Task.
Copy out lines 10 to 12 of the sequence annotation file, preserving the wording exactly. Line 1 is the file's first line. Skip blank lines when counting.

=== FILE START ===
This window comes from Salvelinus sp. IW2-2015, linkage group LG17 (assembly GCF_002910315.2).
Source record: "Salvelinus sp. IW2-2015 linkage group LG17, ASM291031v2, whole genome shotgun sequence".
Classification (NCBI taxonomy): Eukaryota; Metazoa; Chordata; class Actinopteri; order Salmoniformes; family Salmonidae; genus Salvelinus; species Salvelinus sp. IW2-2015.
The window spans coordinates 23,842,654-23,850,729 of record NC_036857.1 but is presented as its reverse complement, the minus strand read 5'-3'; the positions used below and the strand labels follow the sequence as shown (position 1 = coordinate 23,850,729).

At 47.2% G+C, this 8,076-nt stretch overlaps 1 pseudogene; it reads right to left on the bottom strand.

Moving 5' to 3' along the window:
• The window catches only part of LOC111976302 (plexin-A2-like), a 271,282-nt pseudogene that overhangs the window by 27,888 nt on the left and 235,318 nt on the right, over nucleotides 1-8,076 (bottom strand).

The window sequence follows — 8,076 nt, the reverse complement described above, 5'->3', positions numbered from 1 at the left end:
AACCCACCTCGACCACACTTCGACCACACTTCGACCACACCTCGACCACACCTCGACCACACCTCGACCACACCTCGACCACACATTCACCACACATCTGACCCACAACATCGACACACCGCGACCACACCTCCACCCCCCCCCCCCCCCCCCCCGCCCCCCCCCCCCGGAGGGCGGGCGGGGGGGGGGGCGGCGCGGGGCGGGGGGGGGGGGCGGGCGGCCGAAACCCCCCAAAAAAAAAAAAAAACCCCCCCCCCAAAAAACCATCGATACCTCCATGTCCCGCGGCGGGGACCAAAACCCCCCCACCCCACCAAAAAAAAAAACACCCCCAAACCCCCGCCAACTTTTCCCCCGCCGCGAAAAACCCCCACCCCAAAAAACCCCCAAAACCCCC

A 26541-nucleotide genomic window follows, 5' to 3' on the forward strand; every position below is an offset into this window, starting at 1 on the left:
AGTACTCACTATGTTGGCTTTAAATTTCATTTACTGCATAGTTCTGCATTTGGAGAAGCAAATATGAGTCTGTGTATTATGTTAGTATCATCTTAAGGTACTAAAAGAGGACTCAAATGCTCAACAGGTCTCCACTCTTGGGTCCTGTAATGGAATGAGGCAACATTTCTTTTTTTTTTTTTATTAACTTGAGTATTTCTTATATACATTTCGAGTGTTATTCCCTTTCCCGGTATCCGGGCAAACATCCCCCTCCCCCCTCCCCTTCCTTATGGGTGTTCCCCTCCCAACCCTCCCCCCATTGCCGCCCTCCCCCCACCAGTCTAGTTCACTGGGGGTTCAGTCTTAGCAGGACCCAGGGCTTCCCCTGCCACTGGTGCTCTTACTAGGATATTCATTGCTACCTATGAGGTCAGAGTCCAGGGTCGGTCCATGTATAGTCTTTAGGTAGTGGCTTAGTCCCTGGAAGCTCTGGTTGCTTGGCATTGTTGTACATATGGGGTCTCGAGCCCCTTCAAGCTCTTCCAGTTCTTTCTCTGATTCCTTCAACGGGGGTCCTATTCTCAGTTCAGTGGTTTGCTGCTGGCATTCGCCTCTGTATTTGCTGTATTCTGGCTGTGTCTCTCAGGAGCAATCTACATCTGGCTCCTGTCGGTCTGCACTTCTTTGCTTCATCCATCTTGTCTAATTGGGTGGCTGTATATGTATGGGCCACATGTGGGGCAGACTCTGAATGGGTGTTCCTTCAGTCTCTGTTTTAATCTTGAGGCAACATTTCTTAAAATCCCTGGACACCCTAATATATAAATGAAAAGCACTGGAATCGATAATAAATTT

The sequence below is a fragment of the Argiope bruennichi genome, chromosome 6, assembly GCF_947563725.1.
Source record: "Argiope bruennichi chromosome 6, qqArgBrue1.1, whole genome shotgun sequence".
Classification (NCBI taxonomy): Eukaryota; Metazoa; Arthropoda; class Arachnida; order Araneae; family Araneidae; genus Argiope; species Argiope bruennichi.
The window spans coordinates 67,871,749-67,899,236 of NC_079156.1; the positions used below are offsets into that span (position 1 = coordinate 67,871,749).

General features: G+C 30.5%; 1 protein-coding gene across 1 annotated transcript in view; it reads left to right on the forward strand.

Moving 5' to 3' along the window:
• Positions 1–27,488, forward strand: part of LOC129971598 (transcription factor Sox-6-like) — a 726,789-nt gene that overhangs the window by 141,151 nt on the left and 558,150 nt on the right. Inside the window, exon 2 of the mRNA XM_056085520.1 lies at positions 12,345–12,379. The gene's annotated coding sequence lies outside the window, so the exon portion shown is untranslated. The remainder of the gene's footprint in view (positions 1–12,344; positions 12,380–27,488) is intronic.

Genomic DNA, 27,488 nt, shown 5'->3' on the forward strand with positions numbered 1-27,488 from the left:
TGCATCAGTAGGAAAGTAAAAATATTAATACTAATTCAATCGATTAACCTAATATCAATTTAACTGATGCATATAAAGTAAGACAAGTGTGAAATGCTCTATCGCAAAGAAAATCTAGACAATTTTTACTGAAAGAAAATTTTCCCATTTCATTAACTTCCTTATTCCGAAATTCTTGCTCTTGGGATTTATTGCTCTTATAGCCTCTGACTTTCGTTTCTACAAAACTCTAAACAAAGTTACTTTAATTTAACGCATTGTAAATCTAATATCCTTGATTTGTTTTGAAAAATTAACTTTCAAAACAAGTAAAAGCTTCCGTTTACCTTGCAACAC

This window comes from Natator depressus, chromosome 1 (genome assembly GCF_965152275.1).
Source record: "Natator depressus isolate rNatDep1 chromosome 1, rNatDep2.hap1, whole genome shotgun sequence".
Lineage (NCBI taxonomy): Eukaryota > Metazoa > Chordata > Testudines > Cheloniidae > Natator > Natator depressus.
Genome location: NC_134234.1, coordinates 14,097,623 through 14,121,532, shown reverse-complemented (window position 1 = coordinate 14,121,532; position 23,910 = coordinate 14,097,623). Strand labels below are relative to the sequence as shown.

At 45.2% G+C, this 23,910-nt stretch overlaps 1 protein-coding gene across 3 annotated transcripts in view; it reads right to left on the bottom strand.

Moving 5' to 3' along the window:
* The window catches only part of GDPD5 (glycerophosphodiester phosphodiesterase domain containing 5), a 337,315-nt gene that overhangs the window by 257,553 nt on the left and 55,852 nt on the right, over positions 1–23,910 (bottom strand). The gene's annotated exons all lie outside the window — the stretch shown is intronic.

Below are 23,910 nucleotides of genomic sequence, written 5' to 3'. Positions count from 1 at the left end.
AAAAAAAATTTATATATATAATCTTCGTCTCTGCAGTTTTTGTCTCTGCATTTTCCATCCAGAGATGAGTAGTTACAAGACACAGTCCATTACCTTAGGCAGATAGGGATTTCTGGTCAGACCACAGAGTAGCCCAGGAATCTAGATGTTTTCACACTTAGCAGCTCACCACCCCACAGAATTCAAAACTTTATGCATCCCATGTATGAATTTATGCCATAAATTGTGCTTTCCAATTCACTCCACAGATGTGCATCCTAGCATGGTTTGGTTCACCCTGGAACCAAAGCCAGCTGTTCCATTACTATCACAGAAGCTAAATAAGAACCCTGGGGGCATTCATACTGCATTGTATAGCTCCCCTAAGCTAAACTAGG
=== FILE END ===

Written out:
A 26541-nucleotide genomic window follows, 5' to 3' on the forward strand; every position below is an offset into this window, starting at 1 on the left:
AGTACTCACTATGTTGGCTTTAAATTTCATTTACTGCATAGTTCTGCATTTGGAGAAGCAAATATGAGTCTGTGTATTATGTTAGTATCATCTTAAGGTACTAAAAGAGGACTCAAATGCTCAACAGGTCTCCACTCTTGGGTCCTGTAATGGAATGAGGCAACATTTCTTTTTTTTTTTTTATTAACTTGAGTATTTCTTATATACATTTCGAGTGTTATTCCCTTTCCCGGTATCCGGGCAAACATCCCCCTCCCCCCTCCCCTTCCTTATGGGTGTTCCCCTCCCAACCCTCCCCCCATTGCCGCCCTCCCCCCACCAGTCTAGTTCACTGGGGGTTCAGTCTTAGCAGGACCCAGGGCTTCCCCTGCCACTGGTGCTCTTACTAGGATATTCATTGCTACCTATGAGGTCAGAGTCCAGGGTCGGTCCATGTATAGTCTTTAGGTAGTGGCTTAGTCCCTGGAAGCTCTGGTTGCTTGGCATTGTTGTACATATGGGGTCTCGAGCCCCTTCAAGCTCTTCCAGTTCTTTCTCTGATTCCTTCAACGGGGGTCCTATTCTCAGTTCAGTGGTTTGCTGCTGGCATTCGCCTCTGTATTTGCTGTATTCTGGCTGTGTCTCTCAGGAGCAATCTACATCTGGCTCCTGTCGGTCTGCACTTCTTTGCTTCATCCATCTTGTCTAATTGGGTGGCTGTATATGTATGGGCCACATGTGGGGCAGACTCTGAATGGGTGTTCCTTCAGTCTCTGTTTTAATCTTGAGGCAACATTTCTTAAAATCCCTGGACACCCTAATATATAAATGAAAAGCACTGGAATCGATAATAAATTT

The sequence below is a fragment of the Argiope bruennichi genome, chromosome 6, assembly GCF_947563725.1.